“As a journalist, providing the public with nuanced coverage of the events taking place around them requires a sense of, and clear priority for, context. To provide this, a grounded level of intimacy with the history, politics, and people being written about is paramount. I am participating in the WPI fellowship program to augment my knowledge and understanding of these specific things in American society. I know that the WPI fellowship program highlights the importance of listening to the two sides of a story, a fundamental value to the journalism I practice. Effective reporting often boils down to relaying not only an event, but also conveying the reality of the conversations taking place on the ground. Voices, perspectives, and individuals matter, and serve as the cornerstones for balanced journalism.”
Ms. Teodora Trifonova, reporter and investigative journalist for bTV television in Sofia.
Theodora Trifonova reports on important news events and produces documentary specials on the healthcare sector for bTV television.
“I want to get a close glimpse of the American model of news production. I will be especially interested to see the role of the so called field producers, because when I make my documentary movies I do my shots only with my cameramen. And I want to experience the “American way” of doing TV news and hope to implement this knowhow into our newsroom. Now is the time for me to learn new skills and to implement them in my work. The two-month period of the WPI fellowship is the perfect amount of time to spend away from my daily obligations as a journalist. The WPI fellowship will grant me the opportunity to gain experience from the best American journalists, which I will be able to use later in Bulgaria.”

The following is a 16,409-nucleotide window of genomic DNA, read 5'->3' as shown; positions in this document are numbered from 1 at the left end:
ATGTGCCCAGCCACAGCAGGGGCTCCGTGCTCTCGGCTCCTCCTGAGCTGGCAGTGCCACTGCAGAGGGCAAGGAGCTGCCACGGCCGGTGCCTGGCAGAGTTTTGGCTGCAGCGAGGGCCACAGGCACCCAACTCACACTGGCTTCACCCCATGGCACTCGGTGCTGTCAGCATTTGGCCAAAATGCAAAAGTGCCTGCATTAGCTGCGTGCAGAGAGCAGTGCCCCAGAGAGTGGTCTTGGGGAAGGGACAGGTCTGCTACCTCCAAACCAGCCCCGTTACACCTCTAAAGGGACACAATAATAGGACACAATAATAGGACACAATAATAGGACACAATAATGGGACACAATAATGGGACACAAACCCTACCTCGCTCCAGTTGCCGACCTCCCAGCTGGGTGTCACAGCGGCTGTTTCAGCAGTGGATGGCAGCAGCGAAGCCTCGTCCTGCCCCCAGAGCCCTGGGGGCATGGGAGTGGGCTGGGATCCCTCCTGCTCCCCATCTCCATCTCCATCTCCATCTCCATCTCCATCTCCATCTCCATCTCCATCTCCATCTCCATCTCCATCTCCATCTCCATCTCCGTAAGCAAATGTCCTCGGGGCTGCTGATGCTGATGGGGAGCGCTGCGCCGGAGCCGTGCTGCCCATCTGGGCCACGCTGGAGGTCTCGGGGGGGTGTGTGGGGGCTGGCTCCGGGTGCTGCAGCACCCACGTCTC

Mr. Jussi Niemelainen, foreign editor for Helsingin Sanomat newspaper in Helsinki.
Jussi Niemelainen manages a team of 15 writers and correspondents as head of the foreign news desk at the Helsingin Sanomat newspaper.
“Being a journalist covering international news, it is almost embarrassing how little I know of the U.S. I do subscribe to several American magazines but they are all from the east coast of the United States. I suppose that explains why I regularly get surprised by American voting results or topics they debate hardest. I feel I now need a good crash course on American thinking and way of life as well, especially after recently living in Russia for four years. My friends and former WPI fellows Kaius Niemi and Olavi Koistinen have been the biggest advocates of the fellowship because they feel it opened the U.S. for them in way they could never have guessed. Seeing the U.S. with a structured, well-planned itinerary sounds like an ideal way of getting a grasp of all of America.”
Mr. Matthias Sdun, video journalist and co-founder of freeeye.tv production company in Hamburg.
Matthias Sdun develops and produces documentary series for German television for freeeye.tv web & TV production company.